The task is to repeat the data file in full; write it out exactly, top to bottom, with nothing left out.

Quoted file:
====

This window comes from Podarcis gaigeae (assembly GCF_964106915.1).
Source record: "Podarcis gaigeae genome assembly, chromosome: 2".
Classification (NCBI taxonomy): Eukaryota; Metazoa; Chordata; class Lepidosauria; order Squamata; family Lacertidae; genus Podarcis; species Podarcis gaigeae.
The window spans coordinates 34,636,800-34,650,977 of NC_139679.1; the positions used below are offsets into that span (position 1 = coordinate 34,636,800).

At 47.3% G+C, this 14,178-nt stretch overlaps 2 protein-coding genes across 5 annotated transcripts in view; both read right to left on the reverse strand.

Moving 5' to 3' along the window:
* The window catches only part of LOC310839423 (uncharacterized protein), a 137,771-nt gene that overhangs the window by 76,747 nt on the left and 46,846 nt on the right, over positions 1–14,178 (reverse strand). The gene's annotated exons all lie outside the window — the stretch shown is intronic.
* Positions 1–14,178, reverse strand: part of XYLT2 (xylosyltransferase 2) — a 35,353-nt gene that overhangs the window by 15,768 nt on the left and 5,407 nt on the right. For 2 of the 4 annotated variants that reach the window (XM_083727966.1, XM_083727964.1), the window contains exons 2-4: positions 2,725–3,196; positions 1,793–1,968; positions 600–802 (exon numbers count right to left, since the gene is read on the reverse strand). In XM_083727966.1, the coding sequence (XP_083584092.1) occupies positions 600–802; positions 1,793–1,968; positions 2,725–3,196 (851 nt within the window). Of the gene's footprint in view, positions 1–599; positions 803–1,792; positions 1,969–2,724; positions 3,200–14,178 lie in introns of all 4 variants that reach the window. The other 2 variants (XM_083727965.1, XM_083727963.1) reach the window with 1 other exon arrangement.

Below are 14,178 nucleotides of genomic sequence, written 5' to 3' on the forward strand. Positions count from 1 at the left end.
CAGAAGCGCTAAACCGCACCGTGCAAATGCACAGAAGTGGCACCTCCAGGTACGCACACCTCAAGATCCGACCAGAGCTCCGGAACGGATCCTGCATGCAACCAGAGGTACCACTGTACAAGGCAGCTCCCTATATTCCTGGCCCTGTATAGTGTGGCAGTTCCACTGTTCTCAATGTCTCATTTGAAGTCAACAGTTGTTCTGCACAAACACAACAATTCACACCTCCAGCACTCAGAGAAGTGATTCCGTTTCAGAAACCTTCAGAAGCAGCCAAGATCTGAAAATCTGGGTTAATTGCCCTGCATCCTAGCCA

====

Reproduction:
This window comes from Podarcis gaigeae (assembly GCF_964106915.1).
Source record: "Podarcis gaigeae genome assembly, chromosome: 2".
Classification (NCBI taxonomy): Eukaryota; Metazoa; Chordata; class Lepidosauria; order Squamata; family Lacertidae; genus Podarcis; species Podarcis gaigeae.
The window spans coordinates 34,636,800-34,650,977 of NC_139679.1; the positions used below are offsets into that span (position 1 = coordinate 34,636,800).

At 47.3% G+C, this 14,178-nt stretch overlaps 2 protein-coding genes across 5 annotated transcripts in view; both read right to left on the reverse strand.

Moving 5' to 3' along the window:
* The window catches only part of LOC310839423 (uncharacterized protein), a 137,771-nt gene that overhangs the window by 76,747 nt on the left and 46,846 nt on the right, over positions 1–14,178 (reverse strand). The gene's annotated exons all lie outside the window — the stretch shown is intronic.
* Positions 1–14,178, reverse strand: part of XYLT2 (xylosyltransferase 2) — a 35,353-nt gene that overhangs the window by 15,768 nt on the left and 5,407 nt on the right. For 2 of the 4 annotated variants that reach the window (XM_083727966.1, XM_083727964.1), the window contains exons 2-4: positions 2,725–3,196; positions 1,793–1,968; positions 600–802 (exon numbers count right to left, since the gene is read on the reverse strand). In XM_083727966.1, the coding sequence (XP_083584092.1) occupies positions 600–802; positions 1,793–1,968; positions 2,725–3,196 (851 nt within the window). Of the gene's footprint in view, positions 1–599; positions 803–1,792; positions 1,969–2,724; positions 3,200–14,178 lie in introns of all 4 variants that reach the window. The other 2 variants (XM_083727965.1, XM_083727963.1) reach the window with 1 other exon arrangement.

Below are 14,178 nucleotides of genomic sequence, written 5' to 3' on the forward strand. Positions count from 1 at the left end.
CAGAAGCGCTAAACCGCACCGTGCAAATGCACAGAAGTGGCACCTCCAGGTACGCACACCTCAAGATCCGACCAGAGCTCCGGAACGGATCCTGCATGCAACCAGAGGTACCACTGTACAAGGCAGCTCCCTATATTCCTGGCCCTGTATAGTGTGGCAGTTCCACTGTTCTCAATGTCTCATTTGAAGTCAACAGTTGTTCTGCACAAACACAACAATTCACACCTCCAGCACTCAGAGAAGTGATTCCGTTTCAGAAACCTTCAGAAGCAGCCAAGATCTGAAAATCTGGGTTAATTGCCCTGCATCCTAGCCA